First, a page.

Biogas Electricity (Small-scale)

Compiled by:
Niels Sacher (Xavier University), Shierlyn S. Paclijan (Xavier University), Robert Gensch (Xavier University), Dorothee Spuhler (seecon international gmbh)
Adapted from:
TEIXEIRA COELHO, S.; STORTINI GONZALES VELAZQUES, S.M.; STELLA MARTINS, O.; CASTRO DE ABREU, F. (2006)
SCHALLER, M. (2007)
TILLEY, E.; LUETHI, C.; MOREL, A.; ZURBRUEGG, C.; SCHERTENLEIB, R. (2008)
WRAPAI (Editor) (2009)

Executive Summary

Biogas is a mixture of methane, carbon dioxide, water and hydrogen sulphide produced during the anaerobic decomposition of organic matter. Biogas can be recovered and used either directly for cooking, lighting or it can be transformed in any kind of thermal, electrical or mechanical energy. It can also be compressed, much like natural gas, and used to power motor vehicles. Methane is the valuable component under the aspect of using biogas fuel. The calorific value of biogas is about 6 kWh/m3, what corresponds to about half a litre of diesel oil.

In Out

Biogas

Energy

Introduction

Biogas is a combustible gas mixture produced during the anaerobic digestion of organic matter in an anaerobic biogas reactor (e.g. small-scale digester, biogas settler, digestion of organic waste, anaerobic baffled reactor, etc; see also anaerobic digestion, general factsheet). During anaerobic digestion, wastes are treated and degraded and biogas is produced. Anaerobic treatment also has the advantage over aerobic treatment of a smaller emission of greenhouse gases. Therefore, biogas is a renewable green energy source.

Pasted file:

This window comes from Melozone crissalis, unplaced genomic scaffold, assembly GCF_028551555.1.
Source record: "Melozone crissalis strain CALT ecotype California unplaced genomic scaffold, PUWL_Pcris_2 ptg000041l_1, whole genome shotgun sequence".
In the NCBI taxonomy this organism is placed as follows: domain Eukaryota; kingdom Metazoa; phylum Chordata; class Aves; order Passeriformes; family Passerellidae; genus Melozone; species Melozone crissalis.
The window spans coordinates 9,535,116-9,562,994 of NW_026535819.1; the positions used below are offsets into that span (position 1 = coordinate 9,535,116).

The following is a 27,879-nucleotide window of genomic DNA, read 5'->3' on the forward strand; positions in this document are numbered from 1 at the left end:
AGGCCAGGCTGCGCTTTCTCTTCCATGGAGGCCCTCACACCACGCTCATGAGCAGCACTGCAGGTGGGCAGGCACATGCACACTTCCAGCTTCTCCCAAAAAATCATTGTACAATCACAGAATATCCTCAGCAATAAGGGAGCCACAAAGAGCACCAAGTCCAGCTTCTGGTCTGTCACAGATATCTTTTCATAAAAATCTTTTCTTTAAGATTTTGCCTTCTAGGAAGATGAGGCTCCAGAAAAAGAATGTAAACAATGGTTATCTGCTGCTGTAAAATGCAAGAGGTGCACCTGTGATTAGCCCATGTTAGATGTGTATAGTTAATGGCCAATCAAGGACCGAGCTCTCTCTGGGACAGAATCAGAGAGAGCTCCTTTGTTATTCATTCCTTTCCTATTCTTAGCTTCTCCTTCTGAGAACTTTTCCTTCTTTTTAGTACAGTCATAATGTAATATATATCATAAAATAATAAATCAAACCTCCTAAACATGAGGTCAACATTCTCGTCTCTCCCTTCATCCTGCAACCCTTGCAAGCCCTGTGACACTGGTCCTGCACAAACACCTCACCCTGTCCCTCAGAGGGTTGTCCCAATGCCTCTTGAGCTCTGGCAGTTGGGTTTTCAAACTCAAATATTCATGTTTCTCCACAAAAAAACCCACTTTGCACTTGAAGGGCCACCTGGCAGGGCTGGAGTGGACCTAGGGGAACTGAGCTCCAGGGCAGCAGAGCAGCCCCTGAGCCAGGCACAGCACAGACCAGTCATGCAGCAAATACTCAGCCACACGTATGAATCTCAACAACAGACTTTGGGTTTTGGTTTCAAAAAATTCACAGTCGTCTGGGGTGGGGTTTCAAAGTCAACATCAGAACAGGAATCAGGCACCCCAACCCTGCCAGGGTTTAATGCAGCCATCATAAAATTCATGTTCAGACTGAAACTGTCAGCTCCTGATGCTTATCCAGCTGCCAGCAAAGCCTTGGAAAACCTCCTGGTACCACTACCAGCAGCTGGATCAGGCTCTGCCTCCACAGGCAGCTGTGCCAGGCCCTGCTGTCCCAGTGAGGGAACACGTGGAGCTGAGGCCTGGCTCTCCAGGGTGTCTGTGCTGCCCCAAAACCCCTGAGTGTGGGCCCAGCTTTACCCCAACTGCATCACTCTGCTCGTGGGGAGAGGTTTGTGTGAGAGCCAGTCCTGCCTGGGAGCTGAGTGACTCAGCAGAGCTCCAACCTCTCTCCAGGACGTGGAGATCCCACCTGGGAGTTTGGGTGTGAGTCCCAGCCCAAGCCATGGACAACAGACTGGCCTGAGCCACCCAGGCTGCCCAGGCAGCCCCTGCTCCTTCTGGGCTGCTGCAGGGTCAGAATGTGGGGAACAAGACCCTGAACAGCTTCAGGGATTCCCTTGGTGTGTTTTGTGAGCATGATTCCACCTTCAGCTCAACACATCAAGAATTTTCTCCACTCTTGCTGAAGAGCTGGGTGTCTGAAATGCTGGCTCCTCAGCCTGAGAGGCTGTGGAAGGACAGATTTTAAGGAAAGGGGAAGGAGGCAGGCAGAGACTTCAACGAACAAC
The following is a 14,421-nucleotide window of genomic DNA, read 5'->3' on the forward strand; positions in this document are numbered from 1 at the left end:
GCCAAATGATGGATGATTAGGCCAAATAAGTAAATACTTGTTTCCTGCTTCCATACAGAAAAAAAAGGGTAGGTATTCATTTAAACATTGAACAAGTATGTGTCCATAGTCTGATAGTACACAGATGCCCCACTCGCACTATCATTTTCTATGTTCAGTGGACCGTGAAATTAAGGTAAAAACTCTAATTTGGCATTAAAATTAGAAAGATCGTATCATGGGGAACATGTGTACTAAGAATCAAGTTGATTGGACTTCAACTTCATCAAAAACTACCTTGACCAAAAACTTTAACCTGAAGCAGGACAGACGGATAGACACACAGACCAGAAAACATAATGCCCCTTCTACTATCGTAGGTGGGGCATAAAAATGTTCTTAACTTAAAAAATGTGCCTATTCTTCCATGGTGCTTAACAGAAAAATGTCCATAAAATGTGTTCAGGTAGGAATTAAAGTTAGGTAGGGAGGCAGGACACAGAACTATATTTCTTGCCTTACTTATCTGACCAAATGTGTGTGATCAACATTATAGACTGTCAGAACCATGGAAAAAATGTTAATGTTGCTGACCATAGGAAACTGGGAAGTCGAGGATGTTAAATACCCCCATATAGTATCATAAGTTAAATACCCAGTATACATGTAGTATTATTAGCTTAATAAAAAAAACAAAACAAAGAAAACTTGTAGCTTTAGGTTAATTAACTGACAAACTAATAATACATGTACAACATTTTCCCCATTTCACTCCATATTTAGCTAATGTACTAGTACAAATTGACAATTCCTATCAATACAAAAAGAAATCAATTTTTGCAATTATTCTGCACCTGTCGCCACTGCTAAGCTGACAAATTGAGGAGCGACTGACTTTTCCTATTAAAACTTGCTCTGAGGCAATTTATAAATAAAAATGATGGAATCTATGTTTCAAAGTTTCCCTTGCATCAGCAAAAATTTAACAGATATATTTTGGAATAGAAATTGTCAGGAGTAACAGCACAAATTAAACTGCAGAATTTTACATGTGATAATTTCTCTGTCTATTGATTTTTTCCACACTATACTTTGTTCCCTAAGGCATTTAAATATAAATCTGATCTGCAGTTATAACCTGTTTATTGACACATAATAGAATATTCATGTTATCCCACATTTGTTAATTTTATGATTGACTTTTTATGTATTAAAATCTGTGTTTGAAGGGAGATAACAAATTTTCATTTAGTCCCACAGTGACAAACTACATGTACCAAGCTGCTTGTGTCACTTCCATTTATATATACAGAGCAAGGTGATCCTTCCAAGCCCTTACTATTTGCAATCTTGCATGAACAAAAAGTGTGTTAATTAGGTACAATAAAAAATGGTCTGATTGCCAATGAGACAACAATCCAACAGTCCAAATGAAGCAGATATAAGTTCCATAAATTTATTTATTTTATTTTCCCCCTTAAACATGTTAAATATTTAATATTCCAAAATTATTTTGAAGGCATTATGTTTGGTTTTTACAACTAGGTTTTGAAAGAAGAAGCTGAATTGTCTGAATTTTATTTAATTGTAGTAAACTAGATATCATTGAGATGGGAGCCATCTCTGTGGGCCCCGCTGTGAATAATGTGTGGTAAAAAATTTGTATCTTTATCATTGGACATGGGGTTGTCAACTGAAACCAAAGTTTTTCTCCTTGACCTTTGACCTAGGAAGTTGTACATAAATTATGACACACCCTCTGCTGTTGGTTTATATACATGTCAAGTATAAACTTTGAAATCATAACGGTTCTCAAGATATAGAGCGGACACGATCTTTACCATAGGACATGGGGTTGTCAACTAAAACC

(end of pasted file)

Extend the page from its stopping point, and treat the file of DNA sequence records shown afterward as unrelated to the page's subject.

Biogas Composition

Biogas consists mostly of methane (CH4, around 65-70%) carbon dioxide (CO2, around 25-30%) and varying quantities of water (H2O) and hydrogen sulphide (H2S) and some trace amounts of other compounds, which can be found, especially in waste dump biogas (e.g. ammonia, NH3, hydrogen H2, nitrogen N2, and carbon monoxide, CO). The amount of each gas in the mixture depends on many factors such as the type of digester and the kind of organic matter. Diverse sludge composition requires diverse/specialised reactor designs to achieve a high conversion.

Methane is the valuable component under the aspect of using biogas fuel. The calorific value of biogas is about 6 kWh/m3, which corresponds to about half a liter of diesel oil and can be utilised directly as a heat source or to produce electricity. In all cases, the biogas must be dehumidified and purified before combustion; otherwise it can damage the gas engine.

Converting Technologies

Various technologies to generate electricity from biogas on a household level are available. In principle, the chemical energy of the combustible gases is converted to mechanical energy in a controlled combustion system by a heat engine. This mechanical energy then activates a generator to produce electrical power. The most common heat engines used in for biogas energy conversion are gas turbines and combustion engines. Combustion engines can be either internal combustion engine (e.g. reciprocating engine) or external combustion engine (e.g. Stirling engine).

For small-size heat engines, combustion engines are popular as they are more efficient and less expensive than small gas turbines. However, gas turbines may be more efficient when operating in a cogeneration cycle producing heat and electricity. Cogeneration or combined heat and power (CHP) describe the simultaneous generation of both electricity and useful heat. Heat engines (also thermal power plants) in general do not convert all of their thermal energy into electricity. In most cases, a bit more than half is lost as excess heat. By capturing the excess heat, CHP use heat that would be wasted in a conventional power plant, potentially reaching an efficiency of up to 89%, compared with 55% for the best conventional plants (WRAPAI 2009). This means that less fuel needs to be consumed to produce the same amount of useful energy. By-product heat at moderate temperatures (100-180°C) can also be used in absorption chillers for cooling (WRAPAI 2009). A plant producing electricity, heat and cold is sometimes called trigeneration or more generally a polygeneration plant.